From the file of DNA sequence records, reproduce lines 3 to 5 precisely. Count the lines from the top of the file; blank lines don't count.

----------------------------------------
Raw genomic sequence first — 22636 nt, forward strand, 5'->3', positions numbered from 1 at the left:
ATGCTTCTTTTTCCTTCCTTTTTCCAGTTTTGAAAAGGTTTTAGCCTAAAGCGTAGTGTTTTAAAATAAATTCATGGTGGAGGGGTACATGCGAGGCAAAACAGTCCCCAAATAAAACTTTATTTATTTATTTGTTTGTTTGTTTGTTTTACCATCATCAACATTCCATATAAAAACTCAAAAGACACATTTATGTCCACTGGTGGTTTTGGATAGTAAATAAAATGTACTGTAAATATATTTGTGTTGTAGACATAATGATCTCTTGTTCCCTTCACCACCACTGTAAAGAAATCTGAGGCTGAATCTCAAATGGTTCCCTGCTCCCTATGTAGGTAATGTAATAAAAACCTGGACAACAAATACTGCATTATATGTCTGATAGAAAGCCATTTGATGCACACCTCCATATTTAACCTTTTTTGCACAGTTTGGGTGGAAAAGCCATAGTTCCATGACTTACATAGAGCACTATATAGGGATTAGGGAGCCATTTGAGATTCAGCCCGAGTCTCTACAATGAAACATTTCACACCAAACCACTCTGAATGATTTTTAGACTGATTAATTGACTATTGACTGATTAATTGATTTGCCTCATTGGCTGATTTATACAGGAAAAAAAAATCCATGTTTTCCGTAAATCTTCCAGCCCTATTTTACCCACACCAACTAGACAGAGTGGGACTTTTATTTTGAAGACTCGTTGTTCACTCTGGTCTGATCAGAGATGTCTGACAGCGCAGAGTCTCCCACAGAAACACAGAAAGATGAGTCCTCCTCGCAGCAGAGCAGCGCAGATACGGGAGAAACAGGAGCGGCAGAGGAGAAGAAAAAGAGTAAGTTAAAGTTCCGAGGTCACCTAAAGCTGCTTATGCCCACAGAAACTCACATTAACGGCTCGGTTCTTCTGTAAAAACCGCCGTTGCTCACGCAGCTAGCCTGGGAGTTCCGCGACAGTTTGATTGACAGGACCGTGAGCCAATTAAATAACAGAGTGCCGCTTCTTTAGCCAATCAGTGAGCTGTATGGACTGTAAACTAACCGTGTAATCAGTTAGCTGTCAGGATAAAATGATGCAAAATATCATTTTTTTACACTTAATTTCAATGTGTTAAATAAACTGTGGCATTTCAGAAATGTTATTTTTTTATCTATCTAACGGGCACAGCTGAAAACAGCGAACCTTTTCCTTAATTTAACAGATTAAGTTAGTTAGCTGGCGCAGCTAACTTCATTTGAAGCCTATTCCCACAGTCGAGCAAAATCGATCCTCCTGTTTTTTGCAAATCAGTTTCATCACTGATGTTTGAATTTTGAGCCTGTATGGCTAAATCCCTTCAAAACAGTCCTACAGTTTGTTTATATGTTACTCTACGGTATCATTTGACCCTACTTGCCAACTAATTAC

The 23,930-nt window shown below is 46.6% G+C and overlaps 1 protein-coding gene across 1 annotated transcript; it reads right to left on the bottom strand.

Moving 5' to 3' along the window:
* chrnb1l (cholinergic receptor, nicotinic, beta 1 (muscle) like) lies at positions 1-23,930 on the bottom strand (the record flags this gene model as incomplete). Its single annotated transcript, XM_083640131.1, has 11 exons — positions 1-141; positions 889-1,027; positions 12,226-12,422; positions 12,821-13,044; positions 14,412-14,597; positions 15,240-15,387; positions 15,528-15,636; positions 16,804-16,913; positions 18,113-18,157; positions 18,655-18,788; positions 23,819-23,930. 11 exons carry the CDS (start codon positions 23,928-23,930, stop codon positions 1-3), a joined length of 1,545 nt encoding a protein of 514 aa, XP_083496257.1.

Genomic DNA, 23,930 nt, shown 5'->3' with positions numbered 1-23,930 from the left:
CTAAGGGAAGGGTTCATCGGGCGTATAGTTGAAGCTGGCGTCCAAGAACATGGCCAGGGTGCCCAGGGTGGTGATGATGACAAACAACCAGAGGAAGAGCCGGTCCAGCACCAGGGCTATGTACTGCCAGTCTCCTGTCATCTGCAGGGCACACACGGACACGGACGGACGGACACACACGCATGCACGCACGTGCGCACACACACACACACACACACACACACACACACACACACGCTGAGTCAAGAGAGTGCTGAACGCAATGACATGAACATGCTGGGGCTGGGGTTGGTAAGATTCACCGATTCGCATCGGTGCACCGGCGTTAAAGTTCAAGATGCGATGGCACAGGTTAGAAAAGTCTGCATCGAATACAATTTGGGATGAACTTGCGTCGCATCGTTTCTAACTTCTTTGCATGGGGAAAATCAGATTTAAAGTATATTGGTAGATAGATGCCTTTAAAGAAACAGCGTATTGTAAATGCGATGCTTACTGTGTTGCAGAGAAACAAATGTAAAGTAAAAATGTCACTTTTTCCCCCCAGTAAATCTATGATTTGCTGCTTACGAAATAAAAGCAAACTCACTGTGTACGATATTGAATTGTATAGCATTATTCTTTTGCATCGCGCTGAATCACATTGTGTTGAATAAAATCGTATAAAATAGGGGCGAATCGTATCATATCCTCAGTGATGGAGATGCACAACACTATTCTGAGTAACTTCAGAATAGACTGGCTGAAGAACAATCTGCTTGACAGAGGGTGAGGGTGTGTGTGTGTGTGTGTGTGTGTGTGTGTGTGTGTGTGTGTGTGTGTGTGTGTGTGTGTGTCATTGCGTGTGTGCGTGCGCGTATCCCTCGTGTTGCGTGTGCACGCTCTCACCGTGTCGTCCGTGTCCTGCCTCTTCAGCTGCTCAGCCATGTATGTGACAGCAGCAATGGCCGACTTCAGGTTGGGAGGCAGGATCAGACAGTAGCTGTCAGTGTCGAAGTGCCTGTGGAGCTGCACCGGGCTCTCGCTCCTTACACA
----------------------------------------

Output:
The 23,930-nt window shown below is 46.6% G+C and overlaps 1 protein-coding gene across 1 annotated transcript; it reads right to left on the bottom strand.

Moving 5' to 3' along the window:
* chrnb1l (cholinergic receptor, nicotinic, beta 1 (muscle) like) lies at positions 1-23,930 on the bottom strand (the record flags this gene model as incomplete). Its single annotated transcript, XM_083640131.1, has 11 exons — positions 1-141; positions 889-1,027; positions 12,226-12,422; positions 12,821-13,044; positions 14,412-14,597; positions 15,240-15,387; positions 15,528-15,636; positions 16,804-16,913; positions 18,113-18,157; positions 18,655-18,788; positions 23,819-23,930. 11 exons carry the CDS (start codon positions 23,928-23,930, stop codon positions 1-3), a joined length of 1,545 nt encoding a protein of 514 aa, XP_083496257.1.